Again, not a tough game to beat. Very slightly "harder" than $25 NL. You will start to see slightly crazier pre-flop action. I remember my first comment was "Damn, these fools play like it's a tournament." Some folks push with AK pre-flop, etc. However, be aware of those super-crazy people and focus again on punishing limpers. Against 3-4 limpers, AJos even is a nice hand to raise with on the button. You will win the pot right there A LOT and you are in great position to take it down with a c-bet as only a handful will call. Be VERY careful about running this move if you have someone in the blinds who likes to see a ton of flops. Their call might set off a chain reaction of others feeling "priced in" and calling pre-flop, which is not at all what you want with a marginal holding like AJos. Again, you can make some pretty decent lay-downs here as well, as the play is straightforward. Just remember, the average player is willing to get it all-in with just TPTK.

$25 and $50 NL commonalities:
First thing that I've noticed between the two is that punishing limpers is very profitable. It is how you can break the "average win-rate" theory that I described a few paragraphs up. The next important thing is that whenever you raise pre-flop, people will put you on AK a majority of the time. I don't know why. They always assume it's what you have. It's very nice as well. Let's say you are on the button with one limper behind. You hold KJ suited. This is a hand I really like raising with in this position as it is probably actually a value-raise against an open-limper. You get a caller in the BB (tight player). Let's say tight player has QQ and made a mistake by not-repopping. The open-limper calls as well. The flop comes A J 2 rainbow. BB checks, open-limper checks, you c-bet. No one can call you here. Open-limper probably has a small pocket pair, or something like JT or QJ. If he does have an ace, it isn't a good one and he may fold it right there (remember, they are super passive). The BB might type something in chat to the effet of "AK?" and fold. This situation comes up OVER AND OVER again. You can win the pot with marginal holdings uncontested a lot of the time. You can make a ton of profit this way.

C-bet, C-bet, C-bet. Even multiway against many passive players with 75%+ fold to flop bet.

$100 NL:
I had a lot of trouble adjusting to this game. I started out $200 bucks in the hole on this one, as I had taken a few shots here and there and had a myriad of 3 outers (with only the river to come), which really made me not look forward to splitting this game apart. Combine that with a 15k break-even session, a brief step down back to $50 NL and a losing session upon return to $100 NL, and I was getting ready to quit poker all-together. But I stuck it out, and here's what I learned:

The players here are SUPER-aggressive. Even the so-called "tight ones." At this level, the bluff is re-discovered. Your best defense against bluffs is to bet monsters and set traps. Also, you do not want to expose yourself to bluffs that you cannot call, such as having to call a push if you value-bet the river with TPTK in position. A lot of the times it's best to check behind.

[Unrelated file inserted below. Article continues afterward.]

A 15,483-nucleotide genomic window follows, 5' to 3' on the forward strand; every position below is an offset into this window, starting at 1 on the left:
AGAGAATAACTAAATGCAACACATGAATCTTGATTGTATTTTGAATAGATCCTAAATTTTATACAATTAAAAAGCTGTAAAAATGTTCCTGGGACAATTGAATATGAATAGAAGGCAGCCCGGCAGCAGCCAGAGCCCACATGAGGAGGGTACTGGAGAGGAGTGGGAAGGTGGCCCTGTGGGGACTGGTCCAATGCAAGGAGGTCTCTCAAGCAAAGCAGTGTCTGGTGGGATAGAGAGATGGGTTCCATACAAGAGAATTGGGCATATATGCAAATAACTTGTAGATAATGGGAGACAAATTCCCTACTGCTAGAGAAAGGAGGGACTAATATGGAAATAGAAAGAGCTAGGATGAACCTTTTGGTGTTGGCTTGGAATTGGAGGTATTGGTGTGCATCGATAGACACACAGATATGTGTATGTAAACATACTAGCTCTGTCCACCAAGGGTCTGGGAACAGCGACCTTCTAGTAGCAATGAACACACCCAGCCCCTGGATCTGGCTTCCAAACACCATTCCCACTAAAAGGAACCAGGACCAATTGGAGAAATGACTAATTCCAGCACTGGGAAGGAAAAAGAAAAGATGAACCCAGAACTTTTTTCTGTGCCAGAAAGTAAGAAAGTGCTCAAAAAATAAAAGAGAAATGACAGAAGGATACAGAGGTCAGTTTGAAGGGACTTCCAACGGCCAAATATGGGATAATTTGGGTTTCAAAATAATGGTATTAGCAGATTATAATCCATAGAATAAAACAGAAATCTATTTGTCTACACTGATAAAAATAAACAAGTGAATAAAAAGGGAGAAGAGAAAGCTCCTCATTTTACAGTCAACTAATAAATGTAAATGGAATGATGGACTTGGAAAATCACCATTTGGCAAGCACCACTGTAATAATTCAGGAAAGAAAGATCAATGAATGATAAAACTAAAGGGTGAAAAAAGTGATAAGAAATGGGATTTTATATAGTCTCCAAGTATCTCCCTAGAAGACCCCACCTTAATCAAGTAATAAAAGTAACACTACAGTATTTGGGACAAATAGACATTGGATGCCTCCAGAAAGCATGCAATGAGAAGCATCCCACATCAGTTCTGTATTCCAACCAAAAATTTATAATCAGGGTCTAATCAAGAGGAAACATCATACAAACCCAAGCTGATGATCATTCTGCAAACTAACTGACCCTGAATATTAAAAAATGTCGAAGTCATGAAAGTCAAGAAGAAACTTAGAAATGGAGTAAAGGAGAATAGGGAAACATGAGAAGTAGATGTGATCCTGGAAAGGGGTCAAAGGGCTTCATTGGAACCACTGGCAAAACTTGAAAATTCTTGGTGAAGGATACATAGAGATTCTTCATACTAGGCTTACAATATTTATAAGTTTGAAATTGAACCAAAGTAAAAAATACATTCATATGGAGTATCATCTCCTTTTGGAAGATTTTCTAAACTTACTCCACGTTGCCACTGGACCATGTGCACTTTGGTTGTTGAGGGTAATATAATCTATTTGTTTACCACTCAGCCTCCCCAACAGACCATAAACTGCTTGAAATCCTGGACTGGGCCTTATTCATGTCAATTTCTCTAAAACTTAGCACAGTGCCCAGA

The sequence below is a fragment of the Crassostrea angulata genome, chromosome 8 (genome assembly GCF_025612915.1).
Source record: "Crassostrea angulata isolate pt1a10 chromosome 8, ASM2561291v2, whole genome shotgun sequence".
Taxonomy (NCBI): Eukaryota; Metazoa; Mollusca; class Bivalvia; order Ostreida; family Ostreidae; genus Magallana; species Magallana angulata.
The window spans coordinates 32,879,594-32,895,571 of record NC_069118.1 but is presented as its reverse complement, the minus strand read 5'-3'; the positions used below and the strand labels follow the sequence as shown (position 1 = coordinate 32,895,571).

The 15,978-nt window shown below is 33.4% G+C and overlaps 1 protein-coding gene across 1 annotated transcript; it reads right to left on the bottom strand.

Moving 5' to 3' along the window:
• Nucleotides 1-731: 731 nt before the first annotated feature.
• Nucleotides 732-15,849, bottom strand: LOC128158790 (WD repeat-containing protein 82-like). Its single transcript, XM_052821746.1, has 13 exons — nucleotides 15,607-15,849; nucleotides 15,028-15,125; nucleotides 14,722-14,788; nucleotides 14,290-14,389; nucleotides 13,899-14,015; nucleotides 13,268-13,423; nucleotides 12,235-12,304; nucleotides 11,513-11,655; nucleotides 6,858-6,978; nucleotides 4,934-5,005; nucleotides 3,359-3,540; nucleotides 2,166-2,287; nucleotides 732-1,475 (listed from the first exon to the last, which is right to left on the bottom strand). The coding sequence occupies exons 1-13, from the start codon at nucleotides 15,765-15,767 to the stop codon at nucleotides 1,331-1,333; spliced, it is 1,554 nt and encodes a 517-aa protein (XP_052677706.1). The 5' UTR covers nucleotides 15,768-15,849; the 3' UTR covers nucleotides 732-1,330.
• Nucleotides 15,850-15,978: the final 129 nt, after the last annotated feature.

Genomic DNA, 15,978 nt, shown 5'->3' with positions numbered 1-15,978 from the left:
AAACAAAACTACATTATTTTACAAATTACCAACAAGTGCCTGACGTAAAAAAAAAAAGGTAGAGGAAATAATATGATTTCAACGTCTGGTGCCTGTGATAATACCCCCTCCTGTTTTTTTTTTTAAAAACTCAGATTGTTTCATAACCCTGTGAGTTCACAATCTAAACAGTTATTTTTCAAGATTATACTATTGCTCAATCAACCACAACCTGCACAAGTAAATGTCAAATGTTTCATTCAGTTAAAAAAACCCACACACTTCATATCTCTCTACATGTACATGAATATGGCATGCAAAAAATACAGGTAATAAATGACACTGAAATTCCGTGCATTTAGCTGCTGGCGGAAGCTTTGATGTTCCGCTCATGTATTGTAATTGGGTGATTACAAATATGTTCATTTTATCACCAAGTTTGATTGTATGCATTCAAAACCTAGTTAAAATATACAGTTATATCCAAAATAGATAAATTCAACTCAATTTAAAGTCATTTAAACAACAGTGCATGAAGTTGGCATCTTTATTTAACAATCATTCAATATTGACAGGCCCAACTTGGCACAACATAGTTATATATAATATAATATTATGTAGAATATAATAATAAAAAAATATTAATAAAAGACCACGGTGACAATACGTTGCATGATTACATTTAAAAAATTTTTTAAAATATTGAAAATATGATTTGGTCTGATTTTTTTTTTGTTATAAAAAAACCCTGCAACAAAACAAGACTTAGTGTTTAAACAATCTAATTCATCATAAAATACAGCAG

Some of the best moves to have in your arsenal at this stake is the over-bet. It is deceptive in that it is taken as a bluff a lot of the time. When you re-pop someone, re-pop them strong. If they raise to $4 and for whatever reason, the situation warrants a repop, make it $14, $15, $16... don't pussy-foot around with a min-raise or even 3x there bet. It gets no respect at these stakes. Just the other day I had this doozy:

Full Tilt Poker
$0.50/$1 No Limit Hold'em Ring Game
8 Players

CO: $15.10
BTN: $116.25
SB: $131.45
BB: $99
UTG: $101.25
Hero (UTG+1): $285.70
MP1: $199.30
MP2: $86.35

Preflop: Ks Kd ($1.5, 8 players)
UTG raises to $2, Hero raises to $9, MP1 folds, MP2 folds, CO folds, BTN folds, SB folds, BB folds, UTG calls $7

Flop: 9d 6h 2c ($19.5, 2 players)
UTG checks, Hero bets $15, UTG calls $15

Turn: 9d 6h 2c [Tc] ($49.5, 2 players)
UTG checks, Hero bets $79, UTG calls all in for $77.25
Uncalled bet of $1.75 returned to Hero

River: 9d 6h 2c Tc [7d] ($204, 2 players)
No action

UTG had 9c 6c (two pair, Nines and Sixes) and won $201
Hero had Ks Kd (a pair of Kings)
Final Pot: $201.00 ($3.00 rake)

You may say that my aggression was a bit over-kill. But I will get super-aggressive with donkeys simply because you can't have a clear idea what they hold AT-ALL. The only thing I know is that 85% of the time I have the best hand here and that the sooner I get the money in, the larger my equity edge will be.

I like how I played the hand for the most part, and nearly fell out of my chair when I saw what my opponent was holding. It's the reason why you should stop trying to "disguise" your big hands. Just throw it out there. Bet it hard. You will STILL get callers and a lot of the time they will have the correct odds because you didn't bump it up enough.

The Value Push, The Min-Raise, & You!
You are not the only one getting bombed on in the $100 game, just remember that. This makes the value-push that much more appealing. Anyone who has spent even a few hundred hands at FTP's $100 game has probably seen someone throw all their chips at them on the driest of dry flops while they hold an over-pair, and wonder where they went wrong.